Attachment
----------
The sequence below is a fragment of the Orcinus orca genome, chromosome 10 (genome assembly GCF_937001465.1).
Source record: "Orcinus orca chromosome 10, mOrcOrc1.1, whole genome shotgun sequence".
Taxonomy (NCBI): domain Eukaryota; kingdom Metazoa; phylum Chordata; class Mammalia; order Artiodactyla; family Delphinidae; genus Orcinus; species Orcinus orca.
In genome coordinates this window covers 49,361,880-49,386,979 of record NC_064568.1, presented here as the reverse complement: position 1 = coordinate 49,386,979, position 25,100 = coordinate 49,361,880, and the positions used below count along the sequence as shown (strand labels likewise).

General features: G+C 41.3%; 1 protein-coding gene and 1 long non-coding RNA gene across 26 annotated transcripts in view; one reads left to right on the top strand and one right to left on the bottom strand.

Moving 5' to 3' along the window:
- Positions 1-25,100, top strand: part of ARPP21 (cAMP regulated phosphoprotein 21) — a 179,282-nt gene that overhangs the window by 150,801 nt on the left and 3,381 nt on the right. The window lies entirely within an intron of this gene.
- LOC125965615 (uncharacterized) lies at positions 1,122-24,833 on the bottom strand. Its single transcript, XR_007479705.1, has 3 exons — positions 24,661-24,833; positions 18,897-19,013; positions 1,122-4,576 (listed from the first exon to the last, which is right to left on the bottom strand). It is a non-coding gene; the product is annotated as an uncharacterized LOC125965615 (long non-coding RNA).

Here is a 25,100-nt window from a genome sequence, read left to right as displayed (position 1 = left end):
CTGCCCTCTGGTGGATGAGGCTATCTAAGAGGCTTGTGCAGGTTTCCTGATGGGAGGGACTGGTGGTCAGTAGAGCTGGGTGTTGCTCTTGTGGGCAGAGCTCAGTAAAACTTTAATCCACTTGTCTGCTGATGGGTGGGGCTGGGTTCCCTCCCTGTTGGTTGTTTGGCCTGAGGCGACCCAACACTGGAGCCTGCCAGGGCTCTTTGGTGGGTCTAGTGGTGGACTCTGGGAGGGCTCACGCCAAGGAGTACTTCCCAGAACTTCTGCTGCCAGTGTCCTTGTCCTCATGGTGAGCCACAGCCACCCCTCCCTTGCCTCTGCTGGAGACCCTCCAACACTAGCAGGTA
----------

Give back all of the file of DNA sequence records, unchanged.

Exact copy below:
The sequence below is a fragment of the Orcinus orca genome, chromosome 10 (genome assembly GCF_937001465.1).
Source record: "Orcinus orca chromosome 10, mOrcOrc1.1, whole genome shotgun sequence".
Taxonomy (NCBI): domain Eukaryota; kingdom Metazoa; phylum Chordata; class Mammalia; order Artiodactyla; family Delphinidae; genus Orcinus; species Orcinus orca.
In genome coordinates this window covers 49,361,880-49,386,979 of record NC_064568.1, presented here as the reverse complement: position 1 = coordinate 49,386,979, position 25,100 = coordinate 49,361,880, and the positions used below count along the sequence as shown (strand labels likewise).

General features: G+C 41.3%; 1 protein-coding gene and 1 long non-coding RNA gene across 26 annotated transcripts in view; one reads left to right on the top strand and one right to left on the bottom strand.

Moving 5' to 3' along the window:
- Positions 1-25,100, top strand: part of ARPP21 (cAMP regulated phosphoprotein 21) — a 179,282-nt gene that overhangs the window by 150,801 nt on the left and 3,381 nt on the right. The window lies entirely within an intron of this gene.
- LOC125965615 (uncharacterized) lies at positions 1,122-24,833 on the bottom strand. Its single transcript, XR_007479705.1, has 3 exons — positions 24,661-24,833; positions 18,897-19,013; positions 1,122-4,576 (listed from the first exon to the last, which is right to left on the bottom strand). It is a non-coding gene; the product is annotated as an uncharacterized LOC125965615 (long non-coding RNA).

Here is a 25,100-nt window from a genome sequence, read left to right as displayed (position 1 = left end):
CTGCCCTCTGGTGGATGAGGCTATCTAAGAGGCTTGTGCAGGTTTCCTGATGGGAGGGACTGGTGGTCAGTAGAGCTGGGTGTTGCTCTTGTGGGCAGAGCTCAGTAAAACTTTAATCCACTTGTCTGCTGATGGGTGGGGCTGGGTTCCCTCCCTGTTGGTTGTTTGGCCTGAGGCGACCCAACACTGGAGCCTGCCAGGGCTCTTTGGTGGGTCTAGTGGTGGACTCTGGGAGGGCTCACGCCAAGGAGTACTTCCCAGAACTTCTGCTGCCAGTGTCCTTGTCCTCATGGTGAGCCACAGCCACCCCTCCCTTGCCTCTGCTGGAGACCCTCCAACACTAGCAGGTA